Prior to COP, the delegation conducted a Pre-COP webinar to orient the members on the climate emergency and COP26, while during COP, IFMSA participated in side events on climate change and health and food systems, sustainable health systems, Climate Change and Health in the SDGs era, Lessons learned from the COVID-19 pandemic on Climate Change and Health, Healthy Climate Prescription Letter, Adolescent Health and Wellbeing, the Health Argument for Climate Action and last but not least delivering the closing remarks for the Global Climate and Health Conference.
All these events and interventions allowed IFMSA to showcase its efforts and stance, while advocating for the inclusion of health in the center of the climate action, while ensuring that youth are meaningfully engaged in the process.
- Die in
During COP26, IFMSA organized a die-in with Parent for Future demanding an end to fossil fuels. The die-in included a giant grey bubble to represent the deaths caused by air pollution in addition to several speeches highlighting the detrimental impacts of fossil fuels and the critical need to stop them. Several delegates came to watch the die in and supported the common cause for a healthier climate for everyone.
It is critical to understand people’s perspectives at a conference like this in order to assess the discussions and the eventual conclusions. Coming out of the COVID-19 pandemic is challenging enough, but managing climate change while combatting COVID-19 and constructing future resilient communities is even more difficult.To address this, IFMSA conducted a survey for all Blue Zone/registered delegates present at the event titled “Healthy Post-COVID-19 Green Recovery.”The questions focused on the delegates’ experiences dealing with climate change during the pandemic in their individual nations, as well as how healthcare should be incorporated in the promises made at the end of the conference.
- Country Delegations Negotiations
At the core of COP are the negotiations between country delegations to reach a common agreement, in this case the Glasgow Climate Pact. IFMSA delegates have approached and met with multiple country delegations to discuss the place of health in the negotiations. In a joint effort with the rest of the health community present at COP, we advocated for a set of specific recommendations to be included in the final outcome of the conference. We have seen a growing interest and willingness to discuss health incorporation in national plans, which is highly encouraging! Multiple countries were keen on collaborating with their national counterparts in IFMSA and we hope the contacts made will facilitate national collaborations with NMOs.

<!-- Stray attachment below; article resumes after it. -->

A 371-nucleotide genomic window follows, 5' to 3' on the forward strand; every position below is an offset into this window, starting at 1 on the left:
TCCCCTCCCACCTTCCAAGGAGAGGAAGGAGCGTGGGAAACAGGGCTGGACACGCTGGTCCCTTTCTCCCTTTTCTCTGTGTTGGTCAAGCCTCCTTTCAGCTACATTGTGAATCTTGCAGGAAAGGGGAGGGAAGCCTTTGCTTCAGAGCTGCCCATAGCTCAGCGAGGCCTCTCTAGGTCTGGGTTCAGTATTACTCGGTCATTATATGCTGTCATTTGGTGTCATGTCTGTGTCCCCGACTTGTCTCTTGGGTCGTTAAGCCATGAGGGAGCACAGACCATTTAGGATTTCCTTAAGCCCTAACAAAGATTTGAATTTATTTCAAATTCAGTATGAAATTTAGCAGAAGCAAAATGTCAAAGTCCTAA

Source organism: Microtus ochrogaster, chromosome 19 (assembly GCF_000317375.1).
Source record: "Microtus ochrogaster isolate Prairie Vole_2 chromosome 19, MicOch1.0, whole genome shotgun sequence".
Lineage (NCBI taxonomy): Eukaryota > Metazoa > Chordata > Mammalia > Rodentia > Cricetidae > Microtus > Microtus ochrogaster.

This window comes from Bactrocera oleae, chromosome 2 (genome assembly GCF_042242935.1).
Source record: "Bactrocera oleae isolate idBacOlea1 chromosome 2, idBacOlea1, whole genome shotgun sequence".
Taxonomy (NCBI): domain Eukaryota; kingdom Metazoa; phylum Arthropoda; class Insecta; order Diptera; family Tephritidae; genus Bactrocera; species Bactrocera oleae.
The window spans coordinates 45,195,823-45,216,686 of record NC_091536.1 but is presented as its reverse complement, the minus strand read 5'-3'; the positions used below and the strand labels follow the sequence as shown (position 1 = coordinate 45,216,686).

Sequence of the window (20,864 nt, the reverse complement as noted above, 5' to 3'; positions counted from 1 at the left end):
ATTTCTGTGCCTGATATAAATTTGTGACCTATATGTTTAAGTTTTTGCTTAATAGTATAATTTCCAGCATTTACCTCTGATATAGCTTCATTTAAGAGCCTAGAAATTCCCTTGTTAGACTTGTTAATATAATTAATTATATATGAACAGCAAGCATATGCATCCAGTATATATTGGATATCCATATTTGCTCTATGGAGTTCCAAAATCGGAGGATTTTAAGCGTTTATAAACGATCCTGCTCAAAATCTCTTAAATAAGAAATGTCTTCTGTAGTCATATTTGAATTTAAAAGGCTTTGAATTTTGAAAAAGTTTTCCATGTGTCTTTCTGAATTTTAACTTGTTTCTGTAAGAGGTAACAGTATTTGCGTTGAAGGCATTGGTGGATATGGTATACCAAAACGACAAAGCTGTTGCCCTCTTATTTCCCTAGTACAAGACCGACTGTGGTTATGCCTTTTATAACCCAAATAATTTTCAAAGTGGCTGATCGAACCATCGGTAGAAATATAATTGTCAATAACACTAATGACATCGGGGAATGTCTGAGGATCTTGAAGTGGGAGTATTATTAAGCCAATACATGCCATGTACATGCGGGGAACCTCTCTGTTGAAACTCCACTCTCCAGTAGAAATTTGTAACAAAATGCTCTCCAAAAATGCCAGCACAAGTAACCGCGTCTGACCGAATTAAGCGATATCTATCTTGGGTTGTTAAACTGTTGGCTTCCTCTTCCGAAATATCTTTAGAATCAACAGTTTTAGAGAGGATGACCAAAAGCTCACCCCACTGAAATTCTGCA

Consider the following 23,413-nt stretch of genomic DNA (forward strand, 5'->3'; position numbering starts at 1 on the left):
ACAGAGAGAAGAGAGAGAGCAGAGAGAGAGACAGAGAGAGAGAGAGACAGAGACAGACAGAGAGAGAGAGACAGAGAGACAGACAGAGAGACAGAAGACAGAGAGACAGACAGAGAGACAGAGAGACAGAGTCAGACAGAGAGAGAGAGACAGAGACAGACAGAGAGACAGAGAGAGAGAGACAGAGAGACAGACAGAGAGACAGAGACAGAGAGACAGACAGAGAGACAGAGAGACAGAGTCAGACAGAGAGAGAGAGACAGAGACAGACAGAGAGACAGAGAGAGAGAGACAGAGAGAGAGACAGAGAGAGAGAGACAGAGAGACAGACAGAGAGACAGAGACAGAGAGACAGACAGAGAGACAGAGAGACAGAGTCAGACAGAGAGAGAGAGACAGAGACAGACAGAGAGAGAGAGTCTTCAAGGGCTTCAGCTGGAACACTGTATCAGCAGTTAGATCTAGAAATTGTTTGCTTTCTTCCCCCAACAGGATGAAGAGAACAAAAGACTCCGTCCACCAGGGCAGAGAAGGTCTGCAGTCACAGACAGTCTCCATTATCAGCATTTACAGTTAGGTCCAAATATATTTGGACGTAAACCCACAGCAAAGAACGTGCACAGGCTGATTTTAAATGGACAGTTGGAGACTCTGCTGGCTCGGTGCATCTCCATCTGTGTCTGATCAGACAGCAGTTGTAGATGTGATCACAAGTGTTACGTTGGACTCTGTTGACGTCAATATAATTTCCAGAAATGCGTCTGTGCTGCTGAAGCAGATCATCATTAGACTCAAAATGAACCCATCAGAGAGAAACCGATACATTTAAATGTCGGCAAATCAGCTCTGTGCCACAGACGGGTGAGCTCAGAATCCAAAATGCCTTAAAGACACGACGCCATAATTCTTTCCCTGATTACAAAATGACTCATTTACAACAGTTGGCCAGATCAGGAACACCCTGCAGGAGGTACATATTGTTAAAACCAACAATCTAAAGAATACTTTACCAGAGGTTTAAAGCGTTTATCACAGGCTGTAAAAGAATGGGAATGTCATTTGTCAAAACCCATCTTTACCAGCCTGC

Outcomes of COP26
Health as a right was mentioned in the Glasgow Climate Pact. However, COP26 was not a win for climate justice. Following hard-fought negotiations, loss and damage reparations from was finally included in the text. The budget doubled; however the high income countries have failed to fund the original $100 billion that was agreed on. Furthermore, no strategy was put in place to figure out when and how this money will be provided. Additionally, the current national pledges put the world on track to reach 2.4 degree Celsius rather than the 1.5 scientifically required. As is obvious from the results, and from the fact that the largest delegation was of fossil fuel companies, the negotiations did not deliver much-needed climate justice. Hope isn’t lost yet, but time is running out and we must work in coordination to act now.
Looking forward to COP27
During COP26, 1.5 was kept alive within the texts, but as the pledges, even if realized, will not deliver this result, much needs to be advocated for in terms of mitigation as well as justice. The health community will continue to increase their engagement to ensure that health becomes a topic of interest during the negotiation; the COP27 presidency seemed willing to endorse a day during COP being centered around health. COP27 will take place in Egypt, it has been 5 years since COP was hosted in the Global South. It is probable that negotiations will center more around climate justice, climate finances and loss and damages. In the months leading up to the COP27, it is important to realize that COP decisions are made by the Parties, and thus that national advocacy can be of much value in influencing decisions made on the global stage.